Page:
Dizzy Gillespie – “The Winter in Lisbon”


Always in the forefront of innovation, John Birks Gillespie (under his self-imposed sobriquet “Dizzy”) reshaped the world of jazz through his original trumpet style of playing, by helping to introduce bebop as a valid jazz medium, by encouraging other musicians to pursue new concepts in jazz. On this 1990 soundtrack for a film (ironically never distributed for viewing), Dizzy played a major role as a famous jazz musician, contributing both his trumpet and compositional skills to the score. Arranged by Slide Hampton, the 14-piece orchestra, includes bassist George Mraz, drummer Grady Tate, and pianist Danilo Pererz. The music is extraordinarily fine, with 3 versions of a lovely theme “Magic Summer”, the first with vocalist Leola Jiles. Dizzy shines!


Milan Records M2-36093

Dr. John – “Live at Montreux 1995” (Archives!)


From the opening track “Iko Iko” this is an invitation to a good old New Orleans party. The seven-piece band illustrates this well, as Dr. John calls them his “New Orleans Social and Pleasure Club”.

Many of the tunes heard here are familiar to the Night Tripper (Mac Rebennack) fans, but as always in live performances, Dr. John re-arranges things to create that freshness that makes the audience want more. From “Come On (Let the good Times Roll)”, through “Blue Skies” (remember Hoagy Carmichael’s version? Dr. John puts his stamp on it in this version), to “Right Place,Wrong Time”, “Makin’ Whoopee”, “Going Back to New Orleans”, and “Mess Around”, the party just gets better. In the band three outstanding soloists lean heavily on outstanding jazz solos, Charlie Miller – trumpet, Alvin Red Tyler – tenor and Ronnie Cuber – baritone.

For those of you who have had the pleasure of visiting New Orleans, this recording will bring back some vivid and wonderful memories.

H. H.

Eagle Rock ER 20078-2

Gene Krupa – “plays Gerry Mulligan”


Drummer Krupa’s career spanned more than 4 decades, from early stints with Red Nichols and Eddie Condon, with Goodman in the mid-30’s, through a series of big band successes on his own, to small group outings in the 50’s & 60’s.

Saxophonist Mulligan had been an arranger for Krupa’s 1946 band, a challenge that helped to foster his youthful skills. In this 1958 date, we hear what have become characteristic Mulligan arrangements in his “concern for linear clarity and his overall functional approach to writing”, as well as his strong rhythmic sense and a unique freedom in expressing his ideas. Whether it’s the prototypical “Disc Jockey Jump”, a swingingly familiar “Sugar”, or a composite original “Mulligan Stew”, Mulligan, the arranger, has made his mark.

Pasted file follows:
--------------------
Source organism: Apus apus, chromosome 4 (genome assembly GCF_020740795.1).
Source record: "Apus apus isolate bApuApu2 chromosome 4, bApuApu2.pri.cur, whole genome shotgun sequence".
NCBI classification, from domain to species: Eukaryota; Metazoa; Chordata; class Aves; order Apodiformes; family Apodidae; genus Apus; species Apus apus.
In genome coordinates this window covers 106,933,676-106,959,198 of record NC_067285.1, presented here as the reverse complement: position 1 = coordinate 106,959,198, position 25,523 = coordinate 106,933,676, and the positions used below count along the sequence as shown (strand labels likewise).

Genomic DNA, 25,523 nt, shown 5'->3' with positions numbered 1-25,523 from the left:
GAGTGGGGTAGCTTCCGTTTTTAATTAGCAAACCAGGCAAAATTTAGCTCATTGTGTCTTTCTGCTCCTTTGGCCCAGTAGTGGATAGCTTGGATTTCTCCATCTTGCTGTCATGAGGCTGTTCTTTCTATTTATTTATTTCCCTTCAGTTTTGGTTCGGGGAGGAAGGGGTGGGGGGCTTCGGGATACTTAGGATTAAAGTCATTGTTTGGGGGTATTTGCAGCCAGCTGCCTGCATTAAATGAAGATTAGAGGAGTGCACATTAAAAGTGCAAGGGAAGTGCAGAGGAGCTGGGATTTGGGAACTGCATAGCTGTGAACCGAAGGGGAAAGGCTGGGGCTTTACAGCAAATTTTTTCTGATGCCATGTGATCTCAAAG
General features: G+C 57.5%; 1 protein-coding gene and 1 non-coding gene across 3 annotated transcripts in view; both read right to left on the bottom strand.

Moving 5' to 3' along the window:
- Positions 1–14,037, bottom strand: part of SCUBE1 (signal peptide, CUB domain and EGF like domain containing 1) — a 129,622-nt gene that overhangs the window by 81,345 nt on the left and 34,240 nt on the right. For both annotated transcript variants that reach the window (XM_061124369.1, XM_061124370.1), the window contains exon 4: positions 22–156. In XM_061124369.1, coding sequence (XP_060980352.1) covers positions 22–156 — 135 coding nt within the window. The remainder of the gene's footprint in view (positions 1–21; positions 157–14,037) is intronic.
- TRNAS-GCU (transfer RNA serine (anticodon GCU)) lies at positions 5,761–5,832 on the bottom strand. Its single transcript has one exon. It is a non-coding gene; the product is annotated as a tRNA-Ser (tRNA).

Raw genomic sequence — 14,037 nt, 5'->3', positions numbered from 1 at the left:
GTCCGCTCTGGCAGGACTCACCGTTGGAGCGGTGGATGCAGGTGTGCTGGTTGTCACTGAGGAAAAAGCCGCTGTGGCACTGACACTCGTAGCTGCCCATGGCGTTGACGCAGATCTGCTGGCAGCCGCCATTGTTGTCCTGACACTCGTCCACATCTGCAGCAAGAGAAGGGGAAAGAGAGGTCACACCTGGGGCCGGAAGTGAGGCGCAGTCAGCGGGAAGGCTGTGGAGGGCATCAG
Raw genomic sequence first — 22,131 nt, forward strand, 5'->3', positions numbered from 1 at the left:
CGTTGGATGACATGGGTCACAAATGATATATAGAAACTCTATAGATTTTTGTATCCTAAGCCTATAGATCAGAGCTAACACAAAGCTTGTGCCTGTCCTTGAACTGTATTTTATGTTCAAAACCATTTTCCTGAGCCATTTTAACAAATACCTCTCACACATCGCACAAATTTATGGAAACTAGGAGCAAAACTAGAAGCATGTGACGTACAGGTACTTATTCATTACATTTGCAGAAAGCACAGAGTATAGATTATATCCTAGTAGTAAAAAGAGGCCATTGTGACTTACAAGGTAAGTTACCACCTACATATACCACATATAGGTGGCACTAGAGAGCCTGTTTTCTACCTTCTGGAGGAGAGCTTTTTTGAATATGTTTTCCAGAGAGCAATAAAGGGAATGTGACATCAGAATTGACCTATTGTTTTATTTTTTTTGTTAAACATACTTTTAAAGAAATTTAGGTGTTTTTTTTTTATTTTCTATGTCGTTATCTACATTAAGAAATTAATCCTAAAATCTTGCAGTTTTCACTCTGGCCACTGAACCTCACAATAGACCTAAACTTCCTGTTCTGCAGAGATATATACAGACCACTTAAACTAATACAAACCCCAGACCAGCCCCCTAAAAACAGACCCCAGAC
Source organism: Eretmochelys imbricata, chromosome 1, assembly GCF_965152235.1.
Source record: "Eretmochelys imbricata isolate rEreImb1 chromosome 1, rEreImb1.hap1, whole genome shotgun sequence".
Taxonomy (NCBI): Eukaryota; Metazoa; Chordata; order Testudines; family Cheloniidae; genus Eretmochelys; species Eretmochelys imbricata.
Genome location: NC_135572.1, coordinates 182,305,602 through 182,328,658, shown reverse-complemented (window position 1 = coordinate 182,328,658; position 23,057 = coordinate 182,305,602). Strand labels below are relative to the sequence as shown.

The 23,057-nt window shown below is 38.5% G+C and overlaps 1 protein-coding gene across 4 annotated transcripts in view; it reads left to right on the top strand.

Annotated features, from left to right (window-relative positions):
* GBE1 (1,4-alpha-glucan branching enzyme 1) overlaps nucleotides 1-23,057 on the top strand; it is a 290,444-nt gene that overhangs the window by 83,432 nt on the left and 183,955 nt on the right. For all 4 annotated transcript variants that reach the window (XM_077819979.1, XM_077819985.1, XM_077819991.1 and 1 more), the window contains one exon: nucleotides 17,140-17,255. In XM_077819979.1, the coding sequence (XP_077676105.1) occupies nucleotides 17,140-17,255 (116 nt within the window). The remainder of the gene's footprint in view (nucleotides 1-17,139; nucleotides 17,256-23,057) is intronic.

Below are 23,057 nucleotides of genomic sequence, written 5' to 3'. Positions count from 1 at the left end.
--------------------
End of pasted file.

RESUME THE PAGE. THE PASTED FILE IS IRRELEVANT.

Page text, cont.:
J. S.

Verve MGVS 6008

P. J. Perry – “Time Flies”


Another outstanding release by Canadian alto star P. J. Perry, who never fails to create music of high quality. Here he has joined forces on the front line with another remarkable artist, Bobby Shew – trumpet and flugelhorn, and two exceptional rhythm sections back both. On six of the nine tracks P. J. has Ross Taggart – piano, Andre LaChance – bass, Dave Robbins – drums. On the remaining three tracks are Ross Taggart – piano, Neil Swainson – bass and Joe LaBarbera – drums. Recorded in front of a very enthusiastic audience at Vancouver’s Cellar Club it becomes P. J’s first live recording and he is in top form. Shew has played on numerous occasions with Perry, but there is sense of magic with this particular meeting with each artist providing a very high level of precision.

Taggart is in full control on all his solos exploring each melody with passion, and his comping behind either P.J. or Shew shows what a great pianist he is, always listening but never intruding.

P.J. switches to tenor on “Melody for Thelma” and is just as exciting on this horn as he is on alto; you will find yourself humming the lines long after you have heard it, because it is one of those tunes that is so beautiful and haunting. On “Tenderly” he plays alto and his solo is full of passion.
Shew is an equally exciting soloist whose solos are well thought out and full of surprises.

Together Shew and P.J. play as if in conversation and never strain to be heard, the recording quality doing them an immense service with its warm ambience.

Highly recommended.

H. H.

Justin Time JUST 201-2

Scott Hamilton – “Back in New York”


Six years ago Scott Hamilton moved to London, England and settled close to the heart of the city, not far from Kensington Gardens, and made infrequent trips back to New York. The title of this recording, done in September 2004, indicates he was more than welcome back, and the results of the session are full of pleasant surprises. Scott has recorded and worked with some outstanding piano players including Dave McKenna, Gene Harris and Tommy Flanagan, and you can now add Bill Charlap to this esteemed list.

With Peter Washington on bass and Kenny Washington on drums, the quartet thoroughly enjoy working on a nicely selected group of potentially standard songs that are instantly recognizable.

From the breathy, Ben Webster influenced intro to “What is This Thing Called Love”, through the delicate lyrical quality on “Wonder Why” and the wistful charm of “Lullaby of the Leaves”, the Bossa Nova beat attached to “Love Letters” (was Scott thinking of the lyrics association with Ipanema Beach – “Love letters in the Sand”), the energetic performances on “Bouncing with Bud” and “Blue ‘N’ Boogie, and the irrepressible beauty of “This is Always” this is truly a Royal welcome (pun intended) home to New York City. The rhythm section compliments Scott’s feelings for the tunes, and Charlaps solos grip and fascinate the listener. Highly recommended.

H. H.

Concord CCD-2274-2